Growing up, I always wanted to open an orphanage overseas because I thought this was something greatly needed in a developing country. After getting an internship in Uganda after college, I realized this was far from the truth. Building orphanages is a problem globally because many children end up there who aren’t actually orphans. (In Uganda, an astounding 85% of the children in orphanages have at least one living parent^). Parents struggling to provide for their families sometimes see these institutions as a way for their children to get fed and receive an education. In this way, the orphanages help, but the children grow up outside of a family structure. My Ugandan coworker and I knew something needed to change. We believe these individuals want to work but may lack skills or capital needed to start a business. Since then, we developed business classes to walk families through how to find a source of income. Instead of just a handout, dignity is being restored to the parents because they can now sustainability take care of their children.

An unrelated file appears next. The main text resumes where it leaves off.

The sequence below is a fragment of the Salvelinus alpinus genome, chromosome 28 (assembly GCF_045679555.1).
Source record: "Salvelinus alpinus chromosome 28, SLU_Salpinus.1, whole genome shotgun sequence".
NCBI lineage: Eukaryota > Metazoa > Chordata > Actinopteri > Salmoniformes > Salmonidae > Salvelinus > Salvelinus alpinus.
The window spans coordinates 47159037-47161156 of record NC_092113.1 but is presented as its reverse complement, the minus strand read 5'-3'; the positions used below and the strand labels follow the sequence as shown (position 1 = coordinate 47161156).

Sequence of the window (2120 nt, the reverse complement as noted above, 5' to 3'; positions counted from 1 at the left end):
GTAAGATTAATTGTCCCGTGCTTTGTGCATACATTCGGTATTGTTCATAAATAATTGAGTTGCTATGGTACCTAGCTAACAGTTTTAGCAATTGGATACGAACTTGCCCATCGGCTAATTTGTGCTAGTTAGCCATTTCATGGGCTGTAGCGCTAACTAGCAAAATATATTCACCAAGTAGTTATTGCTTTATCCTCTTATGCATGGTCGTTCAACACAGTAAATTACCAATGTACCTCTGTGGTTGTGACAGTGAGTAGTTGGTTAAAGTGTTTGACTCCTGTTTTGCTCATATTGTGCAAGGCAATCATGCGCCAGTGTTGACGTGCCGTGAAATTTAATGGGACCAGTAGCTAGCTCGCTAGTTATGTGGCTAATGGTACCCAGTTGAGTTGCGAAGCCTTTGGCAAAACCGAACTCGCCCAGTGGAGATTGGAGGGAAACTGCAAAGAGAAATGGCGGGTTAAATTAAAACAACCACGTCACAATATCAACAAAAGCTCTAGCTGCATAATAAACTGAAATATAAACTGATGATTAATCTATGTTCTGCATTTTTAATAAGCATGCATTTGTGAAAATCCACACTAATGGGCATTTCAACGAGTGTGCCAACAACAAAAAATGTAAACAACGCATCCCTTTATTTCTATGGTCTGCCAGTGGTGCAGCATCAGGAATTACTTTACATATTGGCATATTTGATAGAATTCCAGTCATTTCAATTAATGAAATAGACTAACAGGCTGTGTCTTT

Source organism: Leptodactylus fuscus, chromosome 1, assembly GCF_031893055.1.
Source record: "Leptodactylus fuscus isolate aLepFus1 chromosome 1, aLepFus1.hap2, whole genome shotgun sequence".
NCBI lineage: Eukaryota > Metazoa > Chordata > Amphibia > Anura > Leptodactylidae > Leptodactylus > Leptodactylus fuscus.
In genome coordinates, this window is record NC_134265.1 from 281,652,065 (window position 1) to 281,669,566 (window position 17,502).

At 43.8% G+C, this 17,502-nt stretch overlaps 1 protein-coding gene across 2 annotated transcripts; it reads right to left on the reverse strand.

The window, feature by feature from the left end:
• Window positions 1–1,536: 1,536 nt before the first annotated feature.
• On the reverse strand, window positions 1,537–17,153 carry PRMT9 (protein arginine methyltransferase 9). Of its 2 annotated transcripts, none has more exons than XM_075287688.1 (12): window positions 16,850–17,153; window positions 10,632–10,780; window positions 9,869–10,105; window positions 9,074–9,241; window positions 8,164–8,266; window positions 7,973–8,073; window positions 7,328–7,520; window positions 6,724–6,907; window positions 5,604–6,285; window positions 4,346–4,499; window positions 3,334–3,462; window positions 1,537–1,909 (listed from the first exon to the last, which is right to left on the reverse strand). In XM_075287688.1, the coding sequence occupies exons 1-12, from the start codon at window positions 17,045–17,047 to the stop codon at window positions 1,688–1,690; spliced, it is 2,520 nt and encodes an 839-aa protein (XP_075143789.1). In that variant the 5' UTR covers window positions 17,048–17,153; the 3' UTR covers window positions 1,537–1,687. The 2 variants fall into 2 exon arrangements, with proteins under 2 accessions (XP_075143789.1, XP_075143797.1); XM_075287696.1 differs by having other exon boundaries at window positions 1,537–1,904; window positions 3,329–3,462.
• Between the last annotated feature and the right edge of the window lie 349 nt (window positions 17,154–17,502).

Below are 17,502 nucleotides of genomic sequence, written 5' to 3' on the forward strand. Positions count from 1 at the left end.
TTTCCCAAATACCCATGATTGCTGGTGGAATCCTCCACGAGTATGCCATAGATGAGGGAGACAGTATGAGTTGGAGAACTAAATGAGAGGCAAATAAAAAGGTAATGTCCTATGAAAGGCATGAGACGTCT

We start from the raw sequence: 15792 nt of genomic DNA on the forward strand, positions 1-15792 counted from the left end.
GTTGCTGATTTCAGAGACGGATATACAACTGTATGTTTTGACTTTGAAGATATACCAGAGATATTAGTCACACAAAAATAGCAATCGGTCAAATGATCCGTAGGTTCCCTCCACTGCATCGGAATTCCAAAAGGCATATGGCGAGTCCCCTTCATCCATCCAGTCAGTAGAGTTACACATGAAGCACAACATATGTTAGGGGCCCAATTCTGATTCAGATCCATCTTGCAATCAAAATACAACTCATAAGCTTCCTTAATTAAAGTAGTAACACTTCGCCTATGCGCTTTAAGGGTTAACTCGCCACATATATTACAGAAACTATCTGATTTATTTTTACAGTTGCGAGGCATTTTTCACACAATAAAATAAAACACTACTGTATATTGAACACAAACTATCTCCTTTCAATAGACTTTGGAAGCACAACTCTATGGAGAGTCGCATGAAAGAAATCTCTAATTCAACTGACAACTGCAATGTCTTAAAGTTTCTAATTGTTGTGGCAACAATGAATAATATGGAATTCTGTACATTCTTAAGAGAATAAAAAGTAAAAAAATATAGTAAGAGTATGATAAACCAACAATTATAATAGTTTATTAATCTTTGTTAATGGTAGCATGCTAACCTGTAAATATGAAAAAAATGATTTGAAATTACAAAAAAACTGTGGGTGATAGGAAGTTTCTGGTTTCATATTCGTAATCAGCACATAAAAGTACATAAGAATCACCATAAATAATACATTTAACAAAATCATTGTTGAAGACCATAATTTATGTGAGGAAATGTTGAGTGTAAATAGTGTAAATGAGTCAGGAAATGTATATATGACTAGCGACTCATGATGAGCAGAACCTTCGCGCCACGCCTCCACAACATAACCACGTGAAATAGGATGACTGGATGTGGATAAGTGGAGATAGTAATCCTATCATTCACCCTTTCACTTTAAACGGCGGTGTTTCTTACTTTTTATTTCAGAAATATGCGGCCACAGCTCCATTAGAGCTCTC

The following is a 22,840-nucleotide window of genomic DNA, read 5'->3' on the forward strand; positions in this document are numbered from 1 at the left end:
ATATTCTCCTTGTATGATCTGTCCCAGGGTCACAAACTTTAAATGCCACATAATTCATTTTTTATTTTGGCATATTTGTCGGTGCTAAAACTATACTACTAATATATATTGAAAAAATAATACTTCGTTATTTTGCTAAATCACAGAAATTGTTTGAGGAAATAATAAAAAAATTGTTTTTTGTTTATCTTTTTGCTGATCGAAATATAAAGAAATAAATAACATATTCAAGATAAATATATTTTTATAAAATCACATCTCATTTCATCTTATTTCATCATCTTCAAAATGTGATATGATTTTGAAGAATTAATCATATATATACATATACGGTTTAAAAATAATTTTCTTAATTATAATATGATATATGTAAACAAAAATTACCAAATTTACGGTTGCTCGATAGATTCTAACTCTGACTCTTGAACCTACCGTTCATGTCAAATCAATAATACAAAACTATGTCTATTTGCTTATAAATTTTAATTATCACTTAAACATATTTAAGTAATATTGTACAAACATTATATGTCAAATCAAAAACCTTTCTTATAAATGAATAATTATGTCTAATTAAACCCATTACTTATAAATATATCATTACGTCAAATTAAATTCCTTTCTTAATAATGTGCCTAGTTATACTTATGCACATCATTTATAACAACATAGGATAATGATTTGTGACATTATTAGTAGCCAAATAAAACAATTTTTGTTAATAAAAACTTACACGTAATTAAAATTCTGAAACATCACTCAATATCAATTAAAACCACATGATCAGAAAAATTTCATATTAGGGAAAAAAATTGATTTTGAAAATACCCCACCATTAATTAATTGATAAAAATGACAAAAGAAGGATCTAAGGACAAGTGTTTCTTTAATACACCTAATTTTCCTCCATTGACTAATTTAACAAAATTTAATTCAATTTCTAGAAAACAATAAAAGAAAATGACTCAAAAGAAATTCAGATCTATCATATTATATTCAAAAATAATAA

In addition to the business classes, we are building a primary school! While working in the communities, we realized there was not a well-performing school in the area. We do not want these children to face the same limitations as their parents. Education is one of the best ways to break the cycle of poverty. Simply learning English, which is taught in school, opens many doors to employment. Phase 1 of the school build will include preschool through fourth grade classrooms, a pavilion, and digging a well to serve the greater community. American teachers are coming over to work alongside Ugandan teachers to help with lesson planning and making learning more hands-on.
By involving both the parents and the children, we are working to break the cycle of poverty on two fronts. We are following Christ’s example of loving and serving others, and we are emboldened by the Great Commission to share Christ’s love with the whole world (Matthew 28:19-20).